Plaid Cymru and the Welsh Labour Government have officially signed a cooperation agreement, marking the start of a three-year partnership.
The two parties will work together to jointly develop and oversee the delivery of 46 policy areas.
It includes the extension of free school meals to all primary school pupils and childcare provision; the creation of a national care service and immediate and action to address the second homes crisis.
Signing the agreement on Wednesday December 1, Mark Drakeford said: “Over the next three years, the Welsh Government and Plaid Cymru will work together to jointly develop and deliver the policies set out in this Co-operation Agreement.
“This is a bespoke agreement to deliver for Wales but it also captures how Welsh politics works – by finding common ground and sharing good ideas.
“I look forward to working in partnership on this ambitious programme.”
Plaid Cymru leader Adam Price said: “Today marks the beginning of a new way of doing politics.
“As Wales faces many challenges from Brexit, the climate emergency and the ongoing pandemic, co-operation has never played such a pivotal part in our democracy.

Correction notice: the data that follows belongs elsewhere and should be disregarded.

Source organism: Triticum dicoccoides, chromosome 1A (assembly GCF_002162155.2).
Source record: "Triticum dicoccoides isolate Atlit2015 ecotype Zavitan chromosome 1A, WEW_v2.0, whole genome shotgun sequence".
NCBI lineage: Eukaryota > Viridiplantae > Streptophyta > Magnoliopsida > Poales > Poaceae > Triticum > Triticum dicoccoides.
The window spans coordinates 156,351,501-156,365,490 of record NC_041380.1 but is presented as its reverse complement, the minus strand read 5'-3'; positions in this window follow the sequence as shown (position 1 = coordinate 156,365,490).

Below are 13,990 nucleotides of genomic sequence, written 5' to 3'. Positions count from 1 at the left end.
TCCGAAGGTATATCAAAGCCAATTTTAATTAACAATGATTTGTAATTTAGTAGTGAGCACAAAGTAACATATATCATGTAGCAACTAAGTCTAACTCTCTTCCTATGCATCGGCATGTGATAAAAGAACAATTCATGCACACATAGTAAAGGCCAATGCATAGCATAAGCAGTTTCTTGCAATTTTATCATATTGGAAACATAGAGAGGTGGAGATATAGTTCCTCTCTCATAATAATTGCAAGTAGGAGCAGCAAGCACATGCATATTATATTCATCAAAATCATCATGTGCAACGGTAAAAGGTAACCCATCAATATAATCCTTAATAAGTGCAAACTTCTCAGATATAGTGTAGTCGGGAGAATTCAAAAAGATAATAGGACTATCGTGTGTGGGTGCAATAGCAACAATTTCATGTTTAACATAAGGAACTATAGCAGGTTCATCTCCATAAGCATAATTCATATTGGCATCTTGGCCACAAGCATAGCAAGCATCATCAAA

“The wide-ranging, radical policies included in the Co-operation Agreement – from free school meals for all primary pupils to extending free childcare to all two-year-olds – will change the lives of thousands of families in Wales for the better.
“I’m proud to sign this agreement with the First Minister and look forward to working together to make a difference to the lives of the people of Wales.”
'A very odd agreement'
Not everybody across Wales’ political spectrum is impressed by the deal, with the Conservatives having already denounced it.
On Wednesday, the UK Government’s Welsh Secretary Simon Hart told ITV Wales he believes “voters will rumble” what he said was an “absolute travesty” of an arrangement.
Mr Hart said the deal will “allow Plaid Cymru to claim credit for Welsh Government policies while continuing to call themselves an opposition party”.
Mr Hart continued: “This agreement is very odd insofar as Plaid Cymru now are bound by collective responsibility.
“So, you know, there’ll be a Plaid Chair of the Finance Committee scrutinising a government that he can’t, because of collective responsibility, vote against.
“That is an absolute travesty that flies right in the face of natural justice, democratic principles and I'm astonished they can do that with a straight face.
“I mean, forget the legalities of it, seems to me to be very curious when you can be both government and opposition at the same time in the same building, and I'm amazed.
“I don't think people will tolerate that. I think people will rumble that quite quickly.”